Tuesday, 29 October 2013

The Absolute Basics of Sewing: Seams and Hems

So I'm home sick today... Drinking a tea made from some stuff that I bought from WholeFoods that we call witch's brew. It tastes like you're drinking nature... and not in a good way.

Whilst I've got some bed-ridden time on my hands, I may as well post this tutorial that I made a couple of days ago, but didn't have time to write.

So here you go!

How to sew...

Seams:

Seams are when you sew two pieces of fabric together or connect the edges of one piece of fabric.

Start by threading your machine. If you can't remember how, follow these directions.

Now that your machine is threaded and ready to go, let's sew some seams!

Take the two pieces of fabric and figure out which is the front side and which is the back side.

Some fabrics it's really obvious which side is which.
Some fabrics it doesn't matter which side you use.

Now put your fabric with both front sides facing together and line up the edges.



Pin your fabric together to keep it from slipping or moving around.



I like to have my pins about an inch apart on smaller pieces and about four inches apart on larger pieces.


Now, on your machine under your needle you'll see the needle plate. Conveniently, most needle plates have some handy-dandy measurements to help you measure your seams.


These measurements are in eighths of an inch incrementally and measure the distance from the needle when it is in the centre position. 

If you are using a sewing pattern, it will let you know what seam allowances to use. If you're not using a pre-made pattern, a quarter of an inch is what I usually use. 

Now take your fabric and line its pinned edge up with whatever measurement you plan to use for your seam.


Here I'm using 3/8ths. For a quarter inch, I usually just line my fabric up with the edge of my sewing foot.

Now, keeping your fabric in place, put your foot down (like I showed you in this tutorial). This will hold your fabric down, and put pressure on it to help the feed dogs pull it away from you.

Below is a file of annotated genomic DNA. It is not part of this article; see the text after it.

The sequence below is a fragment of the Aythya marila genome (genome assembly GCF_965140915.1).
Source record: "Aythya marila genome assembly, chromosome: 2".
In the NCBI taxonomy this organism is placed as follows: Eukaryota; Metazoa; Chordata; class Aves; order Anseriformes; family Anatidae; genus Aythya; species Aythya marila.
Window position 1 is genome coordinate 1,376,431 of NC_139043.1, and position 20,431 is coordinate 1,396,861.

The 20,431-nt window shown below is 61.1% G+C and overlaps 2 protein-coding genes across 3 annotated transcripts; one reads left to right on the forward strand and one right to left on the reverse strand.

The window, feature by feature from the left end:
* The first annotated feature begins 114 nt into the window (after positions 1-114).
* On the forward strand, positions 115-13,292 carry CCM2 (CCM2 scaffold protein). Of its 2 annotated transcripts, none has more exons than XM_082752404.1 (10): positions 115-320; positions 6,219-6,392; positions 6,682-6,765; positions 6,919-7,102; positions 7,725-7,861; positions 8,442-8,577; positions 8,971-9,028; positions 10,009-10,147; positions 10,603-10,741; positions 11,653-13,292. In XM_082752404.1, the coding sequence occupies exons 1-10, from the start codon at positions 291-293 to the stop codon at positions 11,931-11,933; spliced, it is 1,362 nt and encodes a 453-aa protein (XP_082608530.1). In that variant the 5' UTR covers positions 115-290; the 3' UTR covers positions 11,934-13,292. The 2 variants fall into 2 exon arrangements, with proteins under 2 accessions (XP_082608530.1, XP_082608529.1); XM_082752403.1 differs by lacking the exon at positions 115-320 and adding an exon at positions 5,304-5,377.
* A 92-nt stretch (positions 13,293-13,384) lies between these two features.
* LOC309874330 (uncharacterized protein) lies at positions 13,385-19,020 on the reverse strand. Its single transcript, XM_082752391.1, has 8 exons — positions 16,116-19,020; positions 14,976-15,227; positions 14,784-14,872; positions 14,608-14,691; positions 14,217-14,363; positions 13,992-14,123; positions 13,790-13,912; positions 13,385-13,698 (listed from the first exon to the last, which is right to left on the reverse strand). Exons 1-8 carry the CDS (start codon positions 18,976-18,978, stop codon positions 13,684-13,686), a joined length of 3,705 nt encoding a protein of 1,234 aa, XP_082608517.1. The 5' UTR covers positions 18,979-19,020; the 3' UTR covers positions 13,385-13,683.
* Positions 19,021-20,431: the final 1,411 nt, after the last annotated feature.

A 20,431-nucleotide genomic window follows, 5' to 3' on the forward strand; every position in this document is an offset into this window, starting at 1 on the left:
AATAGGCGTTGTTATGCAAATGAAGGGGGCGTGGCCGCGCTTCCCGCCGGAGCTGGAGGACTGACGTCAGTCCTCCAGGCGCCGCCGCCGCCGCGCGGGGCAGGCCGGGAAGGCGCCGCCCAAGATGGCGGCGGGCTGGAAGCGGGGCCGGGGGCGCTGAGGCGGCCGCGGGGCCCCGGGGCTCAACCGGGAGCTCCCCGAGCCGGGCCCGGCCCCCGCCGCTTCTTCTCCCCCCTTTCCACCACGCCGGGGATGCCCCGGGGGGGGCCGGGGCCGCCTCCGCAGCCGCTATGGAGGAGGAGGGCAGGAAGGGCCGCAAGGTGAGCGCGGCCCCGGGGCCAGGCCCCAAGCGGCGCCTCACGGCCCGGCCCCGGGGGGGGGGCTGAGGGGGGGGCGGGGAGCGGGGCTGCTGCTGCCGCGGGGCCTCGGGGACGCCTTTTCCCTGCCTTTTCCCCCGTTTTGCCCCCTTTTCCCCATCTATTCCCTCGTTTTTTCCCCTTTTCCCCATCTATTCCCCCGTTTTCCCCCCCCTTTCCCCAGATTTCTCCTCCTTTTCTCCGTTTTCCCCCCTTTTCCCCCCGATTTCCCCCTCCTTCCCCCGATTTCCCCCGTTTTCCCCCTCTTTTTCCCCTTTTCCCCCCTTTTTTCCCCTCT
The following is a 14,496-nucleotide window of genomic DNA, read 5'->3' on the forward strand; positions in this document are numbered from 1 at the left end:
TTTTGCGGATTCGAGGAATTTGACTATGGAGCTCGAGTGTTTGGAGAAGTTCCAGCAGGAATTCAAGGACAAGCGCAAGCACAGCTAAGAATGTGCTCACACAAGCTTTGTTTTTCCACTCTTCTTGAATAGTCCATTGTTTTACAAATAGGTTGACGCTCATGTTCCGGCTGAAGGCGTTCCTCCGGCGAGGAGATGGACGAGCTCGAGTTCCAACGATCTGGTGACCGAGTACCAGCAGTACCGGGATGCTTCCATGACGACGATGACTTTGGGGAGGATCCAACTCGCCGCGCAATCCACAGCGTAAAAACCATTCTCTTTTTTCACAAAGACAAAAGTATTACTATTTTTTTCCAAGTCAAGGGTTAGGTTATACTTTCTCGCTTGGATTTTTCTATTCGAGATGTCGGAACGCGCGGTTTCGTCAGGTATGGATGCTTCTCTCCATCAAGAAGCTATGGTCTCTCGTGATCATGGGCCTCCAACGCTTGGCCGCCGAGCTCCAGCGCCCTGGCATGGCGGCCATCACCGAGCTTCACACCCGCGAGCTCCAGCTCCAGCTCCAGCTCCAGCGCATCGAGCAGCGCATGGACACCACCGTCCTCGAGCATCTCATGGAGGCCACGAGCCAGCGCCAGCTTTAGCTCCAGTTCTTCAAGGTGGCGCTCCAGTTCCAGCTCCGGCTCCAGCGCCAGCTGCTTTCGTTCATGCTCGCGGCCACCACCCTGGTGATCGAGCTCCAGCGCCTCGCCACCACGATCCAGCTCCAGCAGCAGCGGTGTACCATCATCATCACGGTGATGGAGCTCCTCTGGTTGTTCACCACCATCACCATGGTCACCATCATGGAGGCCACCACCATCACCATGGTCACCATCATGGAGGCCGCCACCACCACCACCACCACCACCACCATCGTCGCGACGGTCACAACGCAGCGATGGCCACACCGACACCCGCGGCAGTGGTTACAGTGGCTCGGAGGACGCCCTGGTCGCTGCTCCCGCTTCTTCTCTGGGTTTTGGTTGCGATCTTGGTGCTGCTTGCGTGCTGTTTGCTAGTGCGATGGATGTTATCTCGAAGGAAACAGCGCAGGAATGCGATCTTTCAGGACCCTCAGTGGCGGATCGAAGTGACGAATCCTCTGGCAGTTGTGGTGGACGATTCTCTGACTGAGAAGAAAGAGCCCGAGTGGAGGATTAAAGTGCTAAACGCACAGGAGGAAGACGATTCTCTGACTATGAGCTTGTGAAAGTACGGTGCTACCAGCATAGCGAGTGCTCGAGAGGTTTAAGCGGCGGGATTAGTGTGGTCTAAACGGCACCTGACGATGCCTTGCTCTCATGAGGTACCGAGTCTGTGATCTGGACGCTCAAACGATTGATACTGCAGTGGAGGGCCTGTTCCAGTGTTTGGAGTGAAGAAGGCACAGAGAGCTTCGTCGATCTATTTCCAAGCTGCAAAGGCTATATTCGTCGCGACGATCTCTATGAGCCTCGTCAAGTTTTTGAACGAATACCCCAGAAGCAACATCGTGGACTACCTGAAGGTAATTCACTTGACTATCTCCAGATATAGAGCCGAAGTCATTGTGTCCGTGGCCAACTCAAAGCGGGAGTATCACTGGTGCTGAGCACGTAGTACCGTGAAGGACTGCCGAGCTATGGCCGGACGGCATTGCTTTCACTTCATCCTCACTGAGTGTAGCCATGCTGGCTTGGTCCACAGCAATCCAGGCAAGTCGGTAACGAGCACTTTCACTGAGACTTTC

Just like you learned in the Simple Stitches tutorial, we will first do a straight stitch.


Because this is stretch fabric, I chose a size 3 straight stitch.

Next, sew a few straight stitches. Stop. To keep the edges of your fabric from coming apart, it is a good idea to do a few reverse stitches before continuing on down your piece.
To do reverse stitches, press down on the reverse lever (pictured below) and sew a few stitches back. Do not go off of the fabric, just a couple of stitches will do.



Now, making sure to keep the edge of your fabric lined up with your measurement, continue sewing your straight line all of the way to the end. Also make sure to take out the pins as you go. If you sew over a pin, your needle could hit it and snap off and go flying and hit you in the eye and blind you FOREVER!!!

So take your pins out.

When you get to the end, again, add a couple of reverse stitches.


Now you will have two pieces of fabric that you can open up and you won't have any stitches visible on the other side. Like a pro!

To keep your fabric from fraying, let's add a zig-zag stitch along the edge of the fabric.


I have again chosen a size 3, but switched the stitch type to a zig-zag.


This time I line my fabric up with the edge of the foot so that the zig-zag stitch won't go over my straight stitch.

Just like sewing the straight stitch, sew along the edge all of the way to the end of the fabric.


Congratulations! You've sewn a seam that is strong, won't come apart at the ends and won't fray along the edge!

Now it's time to learn how to sew...

Hems:

Hems are when you roll over the end of a piece of fabric to finish it nicely; like the bottom of a skirt or the end of a pant leg.

To begin, I like to put a zig-zag stitch along the entire edge of the hem. This keeps the fabric from fraying and makes it so that I don't have to roll the hem twice.